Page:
To allow port status visibility for automation and IT software, the layer 2 unmanaged switch acting as the edge switch must support Modbus/TCP and simple network management protocol (SNMP) communications. This allows supervisory control and data acquisition (SCADA), human-machine interface (HMI) software, and IT network management system (NMS) software to monitor the switch device status in real time. 

Ethernet reliability

As more programmable logic controllers (PLCs), input/output (I/O) devices, terminal computers, and HMI become more Ethernet-connected, Ethernet will increasingly require the "always-available" adjective. It becomes an exponential resource drain for automation teams that continue without an update that provides visibility to the network’s edge. As edge devices multiply, and the data gathering functions increase, the personnel needed to check buggy switches would be less available, translating into lost data and lost revenue if the connection serves an automated process.

Greater network visibility expedites troubleshooting for automation and IT teams. Edge switch technology that supports Modbus/TCP and SNMP protocols will be the enabler for this.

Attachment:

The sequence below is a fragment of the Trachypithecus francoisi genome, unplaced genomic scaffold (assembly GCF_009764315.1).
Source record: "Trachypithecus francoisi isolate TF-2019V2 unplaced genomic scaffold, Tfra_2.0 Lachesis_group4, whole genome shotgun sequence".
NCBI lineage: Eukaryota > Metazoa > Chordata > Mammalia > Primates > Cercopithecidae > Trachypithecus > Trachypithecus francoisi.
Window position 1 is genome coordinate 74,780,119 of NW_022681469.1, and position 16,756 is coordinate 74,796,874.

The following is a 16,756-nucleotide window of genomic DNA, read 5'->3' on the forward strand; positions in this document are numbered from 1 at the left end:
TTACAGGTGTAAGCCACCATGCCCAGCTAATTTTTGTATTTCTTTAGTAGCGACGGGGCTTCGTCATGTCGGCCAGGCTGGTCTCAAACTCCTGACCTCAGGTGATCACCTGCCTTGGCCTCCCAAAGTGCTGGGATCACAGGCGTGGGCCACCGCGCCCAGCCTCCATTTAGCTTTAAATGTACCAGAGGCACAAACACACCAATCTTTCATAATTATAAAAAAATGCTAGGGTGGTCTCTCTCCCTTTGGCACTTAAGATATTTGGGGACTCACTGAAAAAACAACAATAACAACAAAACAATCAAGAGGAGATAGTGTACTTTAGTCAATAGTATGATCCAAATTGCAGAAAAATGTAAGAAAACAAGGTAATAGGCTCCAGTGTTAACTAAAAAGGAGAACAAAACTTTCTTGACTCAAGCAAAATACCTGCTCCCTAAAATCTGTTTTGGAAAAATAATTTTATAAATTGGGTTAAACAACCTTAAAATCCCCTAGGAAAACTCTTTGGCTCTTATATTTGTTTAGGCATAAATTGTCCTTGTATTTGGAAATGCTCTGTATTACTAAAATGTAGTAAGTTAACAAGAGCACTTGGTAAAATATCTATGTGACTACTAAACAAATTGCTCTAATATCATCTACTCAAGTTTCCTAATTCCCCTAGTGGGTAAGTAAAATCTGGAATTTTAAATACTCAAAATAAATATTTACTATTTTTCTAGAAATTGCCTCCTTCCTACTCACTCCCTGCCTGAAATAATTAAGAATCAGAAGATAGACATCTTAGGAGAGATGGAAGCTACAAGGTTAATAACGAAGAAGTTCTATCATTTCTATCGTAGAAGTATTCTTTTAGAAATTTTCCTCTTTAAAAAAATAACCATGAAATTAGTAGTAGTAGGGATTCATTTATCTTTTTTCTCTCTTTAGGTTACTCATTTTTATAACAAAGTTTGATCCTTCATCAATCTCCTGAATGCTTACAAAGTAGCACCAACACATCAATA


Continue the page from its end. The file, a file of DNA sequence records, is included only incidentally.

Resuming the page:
In this model of converged networking, teams can work towards resolution of network issues fast.

Data from a factory temperature sensor might be important for the factory engineer for process analysis and for the IT department for cloud cold storage and business process analysis; either team could be enabled to send or receive alerts if data loss becomes apparent. 

Enabling diagnostics

However, the next step is more powerful: Either team can diagnose that there is a disconnected Ethernet line to port 5 of the edge switch I/O input hosting the temperature sensor and inform on the necessary fix. This is made possible with an edge switch that has onboard agents for Modbus/TCP and SNMP protocols. The more intelligent edge switch provides detailed statistical information on each port including speed, linkup counter, count on the multicast packet, count on unicast packet, and count on error. With the edge switch also supporting SNMP it will allow the IT team’s network management system or station software to perform status monitoring in tandem. The fix is employed and data restored at the speed of today’s more business-minded automation networks.

Ethernet network transformations like these will take place to keep up with the growing number of devices and the variety of data demands. An Ethernet network can be easily viewable from the device layer to control layer to the central office.

– Ken Kao is product manager for Advantech’s industrial networking team. Edited by Mark T. Hoske, content manager, CFE Media, Control Engineering,

Key concepts

  • Industrial Internet of Things (IIoT) requires Ethernet.
  • Ethernet visibility and diagnostics are needed for reliability.
  • Smart switches improve reliability.

Consider this

Perhaps smarter switches can add to your Ethernet network intelligence. 

ONLINE extra

Advantech provides more information about its Ethernet switches

See an Ethernet research summary from IHS. 

See links to Ethernet research from Control Engineering and two Advantech Ethernet communications products below.